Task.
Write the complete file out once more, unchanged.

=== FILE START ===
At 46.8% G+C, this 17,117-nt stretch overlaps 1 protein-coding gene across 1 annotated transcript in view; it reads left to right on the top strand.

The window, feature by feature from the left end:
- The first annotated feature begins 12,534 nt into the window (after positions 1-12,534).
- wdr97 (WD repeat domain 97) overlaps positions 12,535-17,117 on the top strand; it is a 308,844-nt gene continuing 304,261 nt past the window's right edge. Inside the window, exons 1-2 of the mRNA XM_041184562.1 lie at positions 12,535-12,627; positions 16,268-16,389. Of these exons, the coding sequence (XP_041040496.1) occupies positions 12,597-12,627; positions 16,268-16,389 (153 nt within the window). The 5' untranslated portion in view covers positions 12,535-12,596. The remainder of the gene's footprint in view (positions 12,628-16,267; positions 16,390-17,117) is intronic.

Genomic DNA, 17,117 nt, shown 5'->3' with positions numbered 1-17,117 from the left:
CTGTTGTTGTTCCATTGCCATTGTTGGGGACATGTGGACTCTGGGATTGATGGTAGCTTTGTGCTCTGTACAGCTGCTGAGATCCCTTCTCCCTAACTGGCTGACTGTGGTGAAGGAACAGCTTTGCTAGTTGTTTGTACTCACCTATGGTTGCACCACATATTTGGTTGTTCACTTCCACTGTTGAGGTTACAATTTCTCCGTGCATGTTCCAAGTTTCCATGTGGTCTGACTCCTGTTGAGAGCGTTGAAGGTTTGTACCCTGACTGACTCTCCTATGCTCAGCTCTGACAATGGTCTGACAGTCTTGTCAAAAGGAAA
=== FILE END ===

At 46.8% G+C, this 17,117-nt stretch overlaps 1 protein-coding gene across 1 annotated transcript in view; it reads left to right on the top strand.

The window, feature by feature from the left end:
- The first annotated feature begins 12,534 nt into the window (after positions 1-12,534).
- wdr97 (WD repeat domain 97) overlaps positions 12,535-17,117 on the top strand; it is a 308,844-nt gene continuing 304,261 nt past the window's right edge. Inside the window, exons 1-2 of the mRNA XM_041184562.1 lie at positions 12,535-12,627; positions 16,268-16,389. Of these exons, the coding sequence (XP_041040496.1) occupies positions 12,597-12,627; positions 16,268-16,389 (153 nt within the window). The 5' untranslated portion in view covers positions 12,535-12,596. The remainder of the gene's footprint in view (positions 12,628-16,267; positions 16,390-17,117) is intronic.

Genomic DNA, 17,117 nt, shown 5'->3' with positions numbered 1-17,117 from the left:
CTGTTGTTGTTCCATTGCCATTGTTGGGGACATGTGGACTCTGGGATTGATGGTAGCTTTGTGCTCTGTACAGCTGCTGAGATCCCTTCTCCCTAACTGGCTGACTGTGGTGAAGGAACAGCTTTGCTAGTTGTTTGTACTCACCTATGGTTGCACCACATATTTGGTTGTTCACTTCCACTGTTGAGGTTACAATTTCTCCGTGCATGTTCCAAGTTTCCATGTGGTCTGACTCCTGTTGAGAGCGTTGAAGGTTTGTACCCTGACTGACTCTCCTATGCTCAGCTCTGACAATGGTCTGACAGTCTTGTCAAAAGGAAA